This tooth displays a very peculiar occlusal morphology, which enables it to be distinguished from all other pliopithecids for which this dental posi tion is known (including Barberapithecus, see below, but not Pliopithecus canmatensis).
The pliopithecine morphology and the small size of the dental remains from these several localities from Abocador de Can Mata is most similar to that of Pliopithecus antiquus from the French localities of Sansan (MN6) and La Grive (MN7+8), but dental proportions as well as several occlusal details (less peripheral position of the protoconid and more median position of the hypoconulid, more mesial position of the buccal cuspids compared to the lingual ones, narrower but distinct mesial fovea, higher trigonid, and more extensive buccal cingulid) justify a taxonomic distinction at the species level for the ACM material (Alba et al, 2010d).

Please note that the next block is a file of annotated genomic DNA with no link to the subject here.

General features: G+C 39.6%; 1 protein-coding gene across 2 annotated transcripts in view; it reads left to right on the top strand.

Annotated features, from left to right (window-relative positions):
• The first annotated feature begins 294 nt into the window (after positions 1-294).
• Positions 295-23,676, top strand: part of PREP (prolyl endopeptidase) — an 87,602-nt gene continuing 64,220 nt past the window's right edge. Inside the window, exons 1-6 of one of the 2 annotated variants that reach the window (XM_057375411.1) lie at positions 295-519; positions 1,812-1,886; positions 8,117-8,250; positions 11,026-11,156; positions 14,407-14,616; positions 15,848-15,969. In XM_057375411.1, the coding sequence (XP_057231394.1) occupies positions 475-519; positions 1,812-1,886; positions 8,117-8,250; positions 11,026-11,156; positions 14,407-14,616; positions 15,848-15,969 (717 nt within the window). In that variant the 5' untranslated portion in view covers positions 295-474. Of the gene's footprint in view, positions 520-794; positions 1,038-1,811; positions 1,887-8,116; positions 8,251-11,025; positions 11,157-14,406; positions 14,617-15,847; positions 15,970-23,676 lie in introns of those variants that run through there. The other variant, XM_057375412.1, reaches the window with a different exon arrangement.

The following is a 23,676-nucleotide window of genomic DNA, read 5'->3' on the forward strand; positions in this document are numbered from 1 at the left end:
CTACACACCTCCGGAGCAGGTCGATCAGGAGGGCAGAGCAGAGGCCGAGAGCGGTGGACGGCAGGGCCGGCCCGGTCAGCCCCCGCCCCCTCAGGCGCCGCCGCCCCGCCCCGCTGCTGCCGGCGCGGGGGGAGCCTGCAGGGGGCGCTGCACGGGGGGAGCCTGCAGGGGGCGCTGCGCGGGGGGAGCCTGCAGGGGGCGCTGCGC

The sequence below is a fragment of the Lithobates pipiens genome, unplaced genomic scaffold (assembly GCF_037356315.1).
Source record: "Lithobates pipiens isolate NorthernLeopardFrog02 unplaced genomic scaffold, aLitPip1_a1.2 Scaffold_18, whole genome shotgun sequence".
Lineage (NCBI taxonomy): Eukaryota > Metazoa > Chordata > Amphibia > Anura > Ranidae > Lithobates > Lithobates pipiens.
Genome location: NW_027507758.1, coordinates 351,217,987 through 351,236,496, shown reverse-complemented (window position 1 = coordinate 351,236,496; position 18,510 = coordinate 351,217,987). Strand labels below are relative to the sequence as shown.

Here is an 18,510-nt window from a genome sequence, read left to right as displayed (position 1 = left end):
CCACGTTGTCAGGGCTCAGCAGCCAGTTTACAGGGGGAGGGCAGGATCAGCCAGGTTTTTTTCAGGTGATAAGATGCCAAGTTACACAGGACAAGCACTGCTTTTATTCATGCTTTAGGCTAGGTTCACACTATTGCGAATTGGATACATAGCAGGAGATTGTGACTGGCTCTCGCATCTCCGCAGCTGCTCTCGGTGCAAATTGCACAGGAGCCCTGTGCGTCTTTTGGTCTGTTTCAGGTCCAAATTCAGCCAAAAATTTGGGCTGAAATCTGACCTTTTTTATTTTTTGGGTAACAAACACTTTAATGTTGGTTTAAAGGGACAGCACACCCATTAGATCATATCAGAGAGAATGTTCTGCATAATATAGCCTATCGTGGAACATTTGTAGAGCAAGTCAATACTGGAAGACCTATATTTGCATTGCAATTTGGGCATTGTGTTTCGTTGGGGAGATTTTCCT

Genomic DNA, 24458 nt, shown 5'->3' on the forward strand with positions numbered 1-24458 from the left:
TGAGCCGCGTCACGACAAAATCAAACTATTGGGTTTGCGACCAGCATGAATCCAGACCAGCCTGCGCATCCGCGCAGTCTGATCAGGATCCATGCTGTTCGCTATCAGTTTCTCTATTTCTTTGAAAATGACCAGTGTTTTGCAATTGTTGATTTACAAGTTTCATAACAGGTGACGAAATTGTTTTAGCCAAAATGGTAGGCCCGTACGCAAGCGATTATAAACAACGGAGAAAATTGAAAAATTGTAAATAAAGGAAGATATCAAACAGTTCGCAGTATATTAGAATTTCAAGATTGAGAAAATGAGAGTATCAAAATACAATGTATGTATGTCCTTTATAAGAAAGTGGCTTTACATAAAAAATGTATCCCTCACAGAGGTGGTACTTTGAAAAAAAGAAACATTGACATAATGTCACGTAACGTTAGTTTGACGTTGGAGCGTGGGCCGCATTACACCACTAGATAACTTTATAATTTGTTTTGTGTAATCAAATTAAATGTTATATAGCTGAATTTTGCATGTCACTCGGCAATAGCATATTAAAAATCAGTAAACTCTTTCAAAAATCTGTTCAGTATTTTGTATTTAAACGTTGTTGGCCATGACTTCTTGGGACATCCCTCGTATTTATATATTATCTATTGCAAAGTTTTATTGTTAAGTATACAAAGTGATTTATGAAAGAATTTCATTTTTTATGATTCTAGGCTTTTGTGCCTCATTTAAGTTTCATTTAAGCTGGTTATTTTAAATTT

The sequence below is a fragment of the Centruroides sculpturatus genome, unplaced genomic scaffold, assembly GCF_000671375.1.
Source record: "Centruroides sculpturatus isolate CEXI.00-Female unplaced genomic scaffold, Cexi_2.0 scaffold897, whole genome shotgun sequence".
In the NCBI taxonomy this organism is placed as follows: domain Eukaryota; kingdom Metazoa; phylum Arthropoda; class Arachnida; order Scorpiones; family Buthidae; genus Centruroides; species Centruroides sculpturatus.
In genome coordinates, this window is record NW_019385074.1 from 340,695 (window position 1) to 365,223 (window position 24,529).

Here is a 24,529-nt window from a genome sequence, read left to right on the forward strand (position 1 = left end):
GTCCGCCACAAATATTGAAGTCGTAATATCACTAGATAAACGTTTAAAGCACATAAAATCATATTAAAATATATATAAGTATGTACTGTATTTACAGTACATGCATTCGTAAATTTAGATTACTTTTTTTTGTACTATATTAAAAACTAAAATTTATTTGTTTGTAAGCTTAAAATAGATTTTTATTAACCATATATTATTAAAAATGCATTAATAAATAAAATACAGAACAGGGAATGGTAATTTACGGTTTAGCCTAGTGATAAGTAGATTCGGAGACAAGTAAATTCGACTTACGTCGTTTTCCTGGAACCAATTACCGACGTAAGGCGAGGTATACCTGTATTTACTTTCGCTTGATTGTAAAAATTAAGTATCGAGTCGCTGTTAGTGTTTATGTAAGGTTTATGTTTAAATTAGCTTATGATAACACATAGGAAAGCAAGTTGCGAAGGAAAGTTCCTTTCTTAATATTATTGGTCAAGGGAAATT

Both in size and morphology, this tooth is consistent with an attribution to Pliopithecus platyodon, otherwise unknown from the Iberian Peninsula.
They were partly described and initially attributed to Pliopithecus sp.
This material was initially published by Golpe-Posse (1982b), who attributed it to Pliopithecus sp.
The best known pliopithecine from Iberia is Pliopithecus canmatensis, from the late Middle Miocene of several localities from the Abocador de Can Mata series (Alba et al.
canmatensis, after the site (Can Mata in the Valles-Penedes basin), the primate belonged to an extinct family of Old World monkeys, Catarrhini, which dispersed from Africa to Eurasia.